I mean that literally. Change what you’re looking at while you’re writing, and you’ll probably find you write better.
My writing encompasses a wide range of genres, from the articles and copywriting that keep me afloat financially to books that try to help others navigate life, to novels, short stories, and essays. A panorama that sweeping really calls for an equally sweeping backdrop, but it took me a long time to understand that.
I did what I thought writers do: I sat in a room and wrote.
And I got published; I won’t say that it was bad. But there invariably came the day when I found myself staring at the same four walls I’d been staring at for the past several years and realizing that something wasn’t working.
I decided that I needed to shake things up a little. A family member owned a vacation condo on the Jersey Shore, so I took a deep breath, borrowed it for two weeks, and one very cold November found myself walking on a very solitary windy beach … with ideas coming at me faster than I could grab them.
It was, I decided, a sign from the writing gods, and immediately made the pilgrimage a permanent one. Every year I started spending two months in an apartment (often different apartments from year to year) by the sea, and I found that everything about my writing changed: the feel, the spark, the energy behind it was different.
Encouraged by the experience (and its results!), I began applying for writing fellowships that eventually took me to new and different venues; and every time I go somewhere fresh, somewhere challenging, it gives my creativity an amazing jump start.
I don’t seek out the ocean as much anymore, as I now live in my own cottage near the sea; but every time I can, I manage a week or two or four someplace radically different. Those same four ways can be extremely nurturing—as long as you balance them with something a little more challenging.
How can you appropriate that kind of experience into your writing? What if you cannot arrange your life to leave home for months at a time? Don’t despair; there’s still a lot you can do to change your point of view:
- Apply for writing fellowships, workshops, and conferences. There are long ones and short ones, ones that require you to be cut off from the rest of the world and others that require you to work with others. There are enough out there for you to be able to find one to suit your needs. Check out the Shaw Guides for more information.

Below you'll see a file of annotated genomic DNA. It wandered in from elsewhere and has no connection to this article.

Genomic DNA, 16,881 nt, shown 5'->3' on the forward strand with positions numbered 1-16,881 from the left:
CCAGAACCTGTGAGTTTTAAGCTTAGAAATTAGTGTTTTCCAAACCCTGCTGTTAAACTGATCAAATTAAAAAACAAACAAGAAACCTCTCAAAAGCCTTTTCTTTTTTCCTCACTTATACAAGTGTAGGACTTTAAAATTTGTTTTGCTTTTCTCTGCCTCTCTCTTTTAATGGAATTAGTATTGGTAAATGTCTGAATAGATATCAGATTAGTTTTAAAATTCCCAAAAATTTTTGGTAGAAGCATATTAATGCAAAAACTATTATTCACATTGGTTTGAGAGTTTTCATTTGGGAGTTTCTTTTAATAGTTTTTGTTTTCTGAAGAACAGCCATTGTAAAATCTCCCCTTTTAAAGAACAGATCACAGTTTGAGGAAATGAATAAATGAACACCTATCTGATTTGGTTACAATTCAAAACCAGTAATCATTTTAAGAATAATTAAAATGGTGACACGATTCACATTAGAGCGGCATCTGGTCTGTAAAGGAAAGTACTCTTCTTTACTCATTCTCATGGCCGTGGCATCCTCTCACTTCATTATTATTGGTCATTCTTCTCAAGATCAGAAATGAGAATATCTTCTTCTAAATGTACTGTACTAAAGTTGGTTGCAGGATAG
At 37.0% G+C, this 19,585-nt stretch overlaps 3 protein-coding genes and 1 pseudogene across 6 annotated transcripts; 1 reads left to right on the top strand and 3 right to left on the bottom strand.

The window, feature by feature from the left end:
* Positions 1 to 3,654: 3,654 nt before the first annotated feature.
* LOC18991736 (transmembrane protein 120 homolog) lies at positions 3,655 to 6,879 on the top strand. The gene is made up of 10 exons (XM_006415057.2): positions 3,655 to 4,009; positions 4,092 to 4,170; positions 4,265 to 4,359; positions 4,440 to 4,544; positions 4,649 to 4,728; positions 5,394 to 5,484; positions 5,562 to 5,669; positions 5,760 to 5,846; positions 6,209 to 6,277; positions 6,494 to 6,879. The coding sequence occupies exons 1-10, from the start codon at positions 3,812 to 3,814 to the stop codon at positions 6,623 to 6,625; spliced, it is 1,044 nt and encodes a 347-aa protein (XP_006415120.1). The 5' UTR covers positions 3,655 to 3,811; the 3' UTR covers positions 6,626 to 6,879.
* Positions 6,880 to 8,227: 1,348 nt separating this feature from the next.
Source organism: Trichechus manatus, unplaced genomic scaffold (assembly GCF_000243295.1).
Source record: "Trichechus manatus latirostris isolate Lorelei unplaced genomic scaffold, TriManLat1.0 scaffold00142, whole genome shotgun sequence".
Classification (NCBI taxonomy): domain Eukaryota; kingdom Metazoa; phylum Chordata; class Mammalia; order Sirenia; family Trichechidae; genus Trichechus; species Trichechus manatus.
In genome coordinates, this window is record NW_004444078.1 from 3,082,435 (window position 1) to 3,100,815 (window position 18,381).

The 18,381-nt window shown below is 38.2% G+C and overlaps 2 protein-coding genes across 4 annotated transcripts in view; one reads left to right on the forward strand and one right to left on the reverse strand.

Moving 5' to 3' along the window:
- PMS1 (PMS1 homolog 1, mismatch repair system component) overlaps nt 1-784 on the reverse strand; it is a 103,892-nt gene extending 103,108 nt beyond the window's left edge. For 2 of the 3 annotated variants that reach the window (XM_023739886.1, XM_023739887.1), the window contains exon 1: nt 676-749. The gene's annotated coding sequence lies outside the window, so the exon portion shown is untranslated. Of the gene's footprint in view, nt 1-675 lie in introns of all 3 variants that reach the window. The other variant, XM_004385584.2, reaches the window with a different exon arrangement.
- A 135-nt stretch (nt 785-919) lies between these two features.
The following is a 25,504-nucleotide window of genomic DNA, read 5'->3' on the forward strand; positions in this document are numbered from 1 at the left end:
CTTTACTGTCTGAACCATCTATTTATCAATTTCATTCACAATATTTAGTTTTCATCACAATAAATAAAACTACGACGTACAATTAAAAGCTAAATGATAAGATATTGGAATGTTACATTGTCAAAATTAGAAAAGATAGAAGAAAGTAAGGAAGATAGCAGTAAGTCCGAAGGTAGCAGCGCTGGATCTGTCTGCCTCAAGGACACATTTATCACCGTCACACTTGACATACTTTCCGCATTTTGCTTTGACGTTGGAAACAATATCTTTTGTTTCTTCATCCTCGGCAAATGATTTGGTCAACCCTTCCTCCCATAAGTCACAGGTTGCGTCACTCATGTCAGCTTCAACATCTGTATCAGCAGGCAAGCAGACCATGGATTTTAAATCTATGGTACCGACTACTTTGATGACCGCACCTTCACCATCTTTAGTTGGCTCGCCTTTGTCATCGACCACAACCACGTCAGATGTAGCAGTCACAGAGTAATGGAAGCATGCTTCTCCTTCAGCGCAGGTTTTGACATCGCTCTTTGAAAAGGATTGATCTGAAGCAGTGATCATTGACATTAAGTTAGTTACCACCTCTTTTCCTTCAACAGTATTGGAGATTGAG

- A do-it-yourself retreat is easy to arrange. Even if you don’t have accommodating family members, off-season rates are within most folks’ reach for a long weekend; and even hotel rooms can be conducive to change-of-pace writing just by virtue of not being the same old place.
- If you have a place that might be attractive (or just plain habitable) to someone else, consider doing a home exchange. Some of my best do-it-yourself writing retreats have happened staying in someone else’s house while they stayed in mine… there’s a certain shared energy that way.
- Day trips are super quick-starts to try first. The only caveat? Don’t go anywhere you’ve already been: the point of the exercise is to really push yourself to find a different environment. Stick a pin in a map and make that your destination. Even if you don’t write while there, the experience will shake you up enough to find its way into your writing later on.
Changing your point of view can be liberating, exhilarating, and just plain fun. Don’t let your writing stagnate: the world is a wide-open place, just waiting for you. Get out there!
Jeannette de Beauvoir helps writers find their voices, styles, and perfect environments! More at jeannettedebeauvoir.com